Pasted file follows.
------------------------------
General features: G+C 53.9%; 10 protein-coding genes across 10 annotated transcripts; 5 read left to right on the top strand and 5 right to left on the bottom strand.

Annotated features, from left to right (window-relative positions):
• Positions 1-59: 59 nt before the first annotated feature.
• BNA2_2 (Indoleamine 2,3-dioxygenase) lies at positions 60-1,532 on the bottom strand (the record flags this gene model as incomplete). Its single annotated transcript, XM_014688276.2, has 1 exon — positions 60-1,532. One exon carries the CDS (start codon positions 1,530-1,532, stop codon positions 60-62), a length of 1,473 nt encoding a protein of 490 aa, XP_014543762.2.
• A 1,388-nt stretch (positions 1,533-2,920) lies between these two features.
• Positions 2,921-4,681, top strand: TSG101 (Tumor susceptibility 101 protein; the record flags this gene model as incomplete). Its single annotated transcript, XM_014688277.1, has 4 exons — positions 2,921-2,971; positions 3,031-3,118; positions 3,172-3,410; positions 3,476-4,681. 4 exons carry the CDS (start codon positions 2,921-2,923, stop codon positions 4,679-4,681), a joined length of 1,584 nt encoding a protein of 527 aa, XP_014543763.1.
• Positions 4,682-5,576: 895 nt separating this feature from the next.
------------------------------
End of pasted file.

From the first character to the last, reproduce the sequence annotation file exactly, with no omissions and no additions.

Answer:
General features: G+C 53.9%; 10 protein-coding genes across 10 annotated transcripts; 5 read left to right on the top strand and 5 right to left on the bottom strand.

Annotated features, from left to right (window-relative positions):
• Positions 1-59: 59 nt before the first annotated feature.
• BNA2_2 (Indoleamine 2,3-dioxygenase) lies at positions 60-1,532 on the bottom strand (the record flags this gene model as incomplete). Its single annotated transcript, XM_014688276.2, has 1 exon — positions 60-1,532. One exon carries the CDS (start codon positions 1,530-1,532, stop codon positions 60-62), a length of 1,473 nt encoding a protein of 490 aa, XP_014543762.2.
• A 1,388-nt stretch (positions 1,533-2,920) lies between these two features.
• Positions 2,921-4,681, top strand: TSG101 (Tumor susceptibility 101 protein; the record flags this gene model as incomplete). Its single annotated transcript, XM_014688277.1, has 4 exons — positions 2,921-2,971; positions 3,031-3,118; positions 3,172-3,410; positions 3,476-4,681. 4 exons carry the CDS (start codon positions 2,921-2,923, stop codon positions 4,679-4,681), a joined length of 1,584 nt encoding a protein of 527 aa, XP_014543763.1.
• Positions 4,682-5,576: 895 nt separating this feature from the next.